I recently heard the story of a footballer who had an epiphany in the middle of a scrum.
It was a big game, a final, with tens of thousands of fans screaming as the football players packed together, all vying for the ball in the final few moments of the game. As the footballer pushed and stretched his already bruised body in the hope to grab the ball, the player had his epiphany. A thought flashed through his mind:
“This doesn’t matter at all, except that everyone here agrees that it does”.
In that moment, the footballer came to the realisation that this ball, these teams, the shouting fans, the millions of dollars spent on sponsorship and player salaries had no meaning in and of itself. A bunch of guys chasing a ball is hardly earth shattering.
Except… that the thousands of people watching, the men on the field and the people with the money agreed that it did. That this event did matter. This moment was not only important, it could be life changing.
The leap from this stadium moment, to our learning experiences, may not be as big as you think.
We know that for deep learning to occur there needs to be investment from the learners, there needs to be an agreement that the training experience matters.
Yet learners come to an experience with a wide range of motivations and for many, they may not agree that this moment (that you have worked so hard to create and perfect) matters.
Some learners will have been mandated to attend, others simply want to check a box and still more are a little suspicious that there will be any lasting impact.
How then can we foster and encourage learners to engage meaningfully with the training?
How do we move towards agreement that this training experience is important?
The pre-game matters
Your pre-training communication is vital in setting expectations and building meaning. Your training experience begins before people walk into the room or log on.
- Consider the way that you communicate with potential learners. Be clear about your expectations, share stories and share how this course will help them do a better job now and into the future.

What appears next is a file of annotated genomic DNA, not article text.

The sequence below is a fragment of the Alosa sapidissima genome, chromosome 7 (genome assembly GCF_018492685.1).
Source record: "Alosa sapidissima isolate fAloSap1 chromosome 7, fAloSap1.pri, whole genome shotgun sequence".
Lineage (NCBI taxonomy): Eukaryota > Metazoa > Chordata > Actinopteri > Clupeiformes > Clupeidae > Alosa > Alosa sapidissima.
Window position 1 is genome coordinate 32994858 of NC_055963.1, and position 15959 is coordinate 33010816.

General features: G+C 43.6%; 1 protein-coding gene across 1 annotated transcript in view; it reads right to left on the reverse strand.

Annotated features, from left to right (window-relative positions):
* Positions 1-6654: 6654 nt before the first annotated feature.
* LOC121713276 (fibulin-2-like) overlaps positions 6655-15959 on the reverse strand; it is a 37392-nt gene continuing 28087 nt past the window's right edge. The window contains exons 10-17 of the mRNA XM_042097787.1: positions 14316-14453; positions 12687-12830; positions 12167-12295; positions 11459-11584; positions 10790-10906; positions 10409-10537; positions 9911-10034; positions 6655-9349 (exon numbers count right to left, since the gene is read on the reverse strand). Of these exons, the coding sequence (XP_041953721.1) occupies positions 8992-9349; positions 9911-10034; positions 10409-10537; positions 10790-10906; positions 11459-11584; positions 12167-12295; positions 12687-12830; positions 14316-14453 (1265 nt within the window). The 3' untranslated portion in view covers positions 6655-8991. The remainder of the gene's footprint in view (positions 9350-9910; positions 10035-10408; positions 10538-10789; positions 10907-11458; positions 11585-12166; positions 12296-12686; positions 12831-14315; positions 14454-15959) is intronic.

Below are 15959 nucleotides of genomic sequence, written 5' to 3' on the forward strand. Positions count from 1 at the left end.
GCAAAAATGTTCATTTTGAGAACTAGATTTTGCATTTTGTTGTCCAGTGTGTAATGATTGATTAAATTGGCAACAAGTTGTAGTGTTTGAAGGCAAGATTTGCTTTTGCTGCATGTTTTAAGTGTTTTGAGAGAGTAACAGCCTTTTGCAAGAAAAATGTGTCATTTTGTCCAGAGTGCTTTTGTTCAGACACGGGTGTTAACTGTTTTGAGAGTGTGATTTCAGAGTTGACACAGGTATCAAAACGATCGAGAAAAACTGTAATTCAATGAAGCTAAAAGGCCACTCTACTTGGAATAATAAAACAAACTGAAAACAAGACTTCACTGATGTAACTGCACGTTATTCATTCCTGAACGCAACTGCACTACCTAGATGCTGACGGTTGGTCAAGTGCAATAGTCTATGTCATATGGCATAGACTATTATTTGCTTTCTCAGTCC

- Invite suggestions or comments from people as to what is important to them in this particular topic, this will help you shape the content for your learners while also building meaning and investment.
Set the goals
Be clear about what you attend to achieve together in the training experience.
- Depending on the size of your group you may choose to develop a collective goal or goals that you will aim to achieve through the training experience.
- Learning is always more powerful when people are given the opportunity to have ownership of their learning.
Stay on their turf
Learners must be able to clearly see direct links to their work and life.
- If the learner can’t see how the training is relevant to their situation now, then learning is diminished. And if there is little relevance to their future endeavours, then you have lost them all together.
- We don’t have time to learn for learning sake. If the content is not relevant to the learner’s experience now or into the future, then is doesn’t matter to them.
Share the ball around
Your learners come to the training with a lifetime of learning and experience of their own. To drive up engagement, allow them to contribute meaningfully.
- Plan intentional time in your program where people can share their stories, ask their big questions and collaborate to solve problems.
- Try hard not to pack your schedule so full that you have no space for learner participation.
- Be flexible enough that if the group stumbles across a new way to tackle a key theme, you can step back from your plans and trust your own expertise and the group to come up with something interesting….
… or maybe even something that truly matters.